• When: 03/02/19
  • Workout Style: GORUCK TOUGH
  • QIC: Cadre Heath and Cadre DS
  • PAX: PAX of 37
  • AO: Back Blasts

I have had a lot of questions regarding the GORUCK Tough from this past weekend in Chapel Hill and thought it would be cool to put down some of my thoughts and hopefully inspire others to do a GORUCK event in the future.

Number one question, was it hard and was it harder than the GROWRUCK Carterico hosted a couple years ago.  This is my third GORUCK Tough and they all have been hard in there own way.  There are some similarities in each, but they are all hard.  When I arrived at the starting point, it looked like Jones Town with bodies scattered everywhere from the Heavy.  Those guys looked like they had been through the ringer and 14 of them are going to do an other event.  I could see the pain in their eyes.  I have learned a few tricks along the way that helped me lessen the SUCK a little that I will share.  The two previous events have been in the sand and part of doing this one was to get out of the sand box and try a different geography.  Staying out of the sand didn’t work out as you will hear later.

Welcome Party

This is where it all begins.  You meet the Cadres and go through your gear to make sure you have the required equipment.  You have time requirements as a group to show your ID, get your ruck plate in and out of your ruck, get your bladder out and over your head.  Bottom line is you aren’t going to meet very many time requirements and you will pay for it with PT.  That’s just the way it is.  A couple of hints.  Be very familiar how your gear goes in and out of your pack and make it very accessible.  Not for just the Welcome party, but even during the event.  At some points during the event, you may have a short amount of time to get your bladder out to replenish water or get a snack and get back to it.  Another hint, don’t take any shortcuts.  If you are instructed to do a task, do it as instructed or pay the consequences,.  We had to run around a tree and back during the welcome party.  One team member did not and paid the price by having to carry a coupon for about 9 of the 12 hours.

And we are off.

I won’t remember all of the places we went but will call out some of the evolutions that stand out as we toured Chapel Hill and Carborro Sat night and Sunday morning.  We started with 15 casualties.  If we meet our time marks during the night at each evolution, we would lose one casualty.  How ever many casualties we had left at the last two miles of the event, they have to be carried in.  Guys who did the event here, remember how much fun that was?  it pays to be a winner.  Our coupons in the beginning were two cans of water, log chain, a carry litter, saw gun (two sledge hammers taped together with a hand saw some how attached), a sand bag, and team weight which was two 15 pound kettle bells attached with a rope and bocce balls between them.  This was not as many that I thought we would start with.  We would find out soon there were more along the way waiting for us.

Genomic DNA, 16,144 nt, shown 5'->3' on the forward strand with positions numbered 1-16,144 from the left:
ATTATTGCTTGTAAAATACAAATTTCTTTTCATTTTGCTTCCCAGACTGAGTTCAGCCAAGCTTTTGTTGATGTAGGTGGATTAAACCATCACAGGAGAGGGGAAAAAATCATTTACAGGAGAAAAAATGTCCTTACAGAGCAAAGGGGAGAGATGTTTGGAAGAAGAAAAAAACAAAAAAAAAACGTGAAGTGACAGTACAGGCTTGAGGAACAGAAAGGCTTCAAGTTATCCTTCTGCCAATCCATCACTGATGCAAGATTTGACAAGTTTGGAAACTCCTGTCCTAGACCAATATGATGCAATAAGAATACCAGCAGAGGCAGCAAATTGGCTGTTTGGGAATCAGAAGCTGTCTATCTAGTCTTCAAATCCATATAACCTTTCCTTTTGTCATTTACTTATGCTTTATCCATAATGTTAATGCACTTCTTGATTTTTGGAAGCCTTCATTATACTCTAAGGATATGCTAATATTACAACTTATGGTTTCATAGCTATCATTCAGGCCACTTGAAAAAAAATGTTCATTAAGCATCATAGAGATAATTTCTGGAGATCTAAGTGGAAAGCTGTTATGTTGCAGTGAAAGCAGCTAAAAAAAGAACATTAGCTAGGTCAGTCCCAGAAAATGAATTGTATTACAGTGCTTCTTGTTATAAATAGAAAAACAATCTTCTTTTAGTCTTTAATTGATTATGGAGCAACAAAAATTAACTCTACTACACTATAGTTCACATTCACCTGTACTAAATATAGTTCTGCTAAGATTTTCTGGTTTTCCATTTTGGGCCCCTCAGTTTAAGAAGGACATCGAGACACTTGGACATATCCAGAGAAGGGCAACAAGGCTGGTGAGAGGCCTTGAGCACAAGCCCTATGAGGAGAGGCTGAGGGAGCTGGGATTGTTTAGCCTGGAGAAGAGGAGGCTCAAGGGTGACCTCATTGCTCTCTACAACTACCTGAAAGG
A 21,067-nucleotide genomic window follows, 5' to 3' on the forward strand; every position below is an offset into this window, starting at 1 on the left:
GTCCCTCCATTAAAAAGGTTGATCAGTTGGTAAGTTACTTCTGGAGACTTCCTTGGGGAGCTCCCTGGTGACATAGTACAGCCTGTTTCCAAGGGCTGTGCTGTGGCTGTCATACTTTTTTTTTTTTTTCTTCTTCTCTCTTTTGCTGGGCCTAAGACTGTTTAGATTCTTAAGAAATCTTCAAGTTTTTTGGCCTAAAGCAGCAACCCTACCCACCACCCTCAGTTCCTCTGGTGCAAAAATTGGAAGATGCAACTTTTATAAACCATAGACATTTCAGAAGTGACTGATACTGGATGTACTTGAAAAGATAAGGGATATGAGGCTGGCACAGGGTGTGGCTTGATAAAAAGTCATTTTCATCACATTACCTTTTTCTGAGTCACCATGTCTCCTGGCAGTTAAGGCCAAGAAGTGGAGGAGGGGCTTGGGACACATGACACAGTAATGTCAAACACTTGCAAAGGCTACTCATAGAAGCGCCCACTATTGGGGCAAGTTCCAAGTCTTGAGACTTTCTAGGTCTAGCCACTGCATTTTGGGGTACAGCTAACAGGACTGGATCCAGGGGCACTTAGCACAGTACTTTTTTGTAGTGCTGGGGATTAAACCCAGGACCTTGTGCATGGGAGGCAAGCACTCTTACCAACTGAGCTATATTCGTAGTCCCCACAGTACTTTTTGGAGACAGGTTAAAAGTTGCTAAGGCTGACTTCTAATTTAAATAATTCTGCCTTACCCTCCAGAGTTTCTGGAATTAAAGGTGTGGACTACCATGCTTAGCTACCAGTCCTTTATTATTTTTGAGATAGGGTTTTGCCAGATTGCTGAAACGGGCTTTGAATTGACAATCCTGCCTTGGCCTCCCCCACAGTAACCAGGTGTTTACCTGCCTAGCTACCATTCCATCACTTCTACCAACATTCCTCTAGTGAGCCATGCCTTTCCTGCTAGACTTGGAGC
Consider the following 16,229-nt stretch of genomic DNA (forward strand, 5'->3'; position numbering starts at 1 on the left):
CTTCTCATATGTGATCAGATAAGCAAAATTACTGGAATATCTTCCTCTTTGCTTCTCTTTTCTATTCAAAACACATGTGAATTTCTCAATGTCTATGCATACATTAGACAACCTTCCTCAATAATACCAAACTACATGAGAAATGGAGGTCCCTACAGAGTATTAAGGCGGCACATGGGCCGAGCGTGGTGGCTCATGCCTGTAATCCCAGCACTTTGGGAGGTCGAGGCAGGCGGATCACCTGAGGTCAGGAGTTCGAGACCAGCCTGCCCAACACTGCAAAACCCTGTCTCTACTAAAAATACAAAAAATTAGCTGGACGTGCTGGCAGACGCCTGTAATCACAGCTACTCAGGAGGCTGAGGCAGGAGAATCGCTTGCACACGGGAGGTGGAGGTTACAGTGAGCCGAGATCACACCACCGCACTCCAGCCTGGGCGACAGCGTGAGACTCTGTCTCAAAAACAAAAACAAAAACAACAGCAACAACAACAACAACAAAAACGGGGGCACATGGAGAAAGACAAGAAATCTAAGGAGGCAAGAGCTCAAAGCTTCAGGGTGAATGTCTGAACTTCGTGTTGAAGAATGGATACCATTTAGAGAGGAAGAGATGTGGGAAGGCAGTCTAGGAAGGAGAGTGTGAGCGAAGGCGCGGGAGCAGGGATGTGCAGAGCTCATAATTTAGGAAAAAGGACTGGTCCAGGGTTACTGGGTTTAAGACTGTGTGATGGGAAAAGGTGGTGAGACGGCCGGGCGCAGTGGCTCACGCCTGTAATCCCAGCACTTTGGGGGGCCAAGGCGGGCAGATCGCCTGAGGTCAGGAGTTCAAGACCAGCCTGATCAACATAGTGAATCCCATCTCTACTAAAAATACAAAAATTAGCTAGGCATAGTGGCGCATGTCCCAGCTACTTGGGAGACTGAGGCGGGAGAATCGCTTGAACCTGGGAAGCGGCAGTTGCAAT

F3 GORUCK is really about building team work, problem solving in stressful situations with not a lot of time to figure it out.  For those who did the Carterico event, Cadre Heath was one of our cadres for that event.  Highly decorated Green Beret.  Every other word out of his mouth is Mother Freakin.  Cadre Heath will be retiring out of the Army in about three months.  A true American hero. Cadre DS was in the Air Force for 9 years attached to Seals, Delta, Green Berets as a Combat Controller. He was the one calling in air strikes, where to drop bombs, etc.  Cadre DS is a stud.  One of the things I do enjoy about the events is hearing a little about the Cadres military experiences.  What they put you through in a GORUCK is a gnat on an elephant’s ass to what those guys have gone through, but we get a glimpse of how a team functions in the military as well as how it can relate to your everyday life.  One of our stops was we snuck into Fetzer Soccer complex (found an open gate though a construction entrance) and heard some war stories from Cadres DS.  Pretty cool stuff.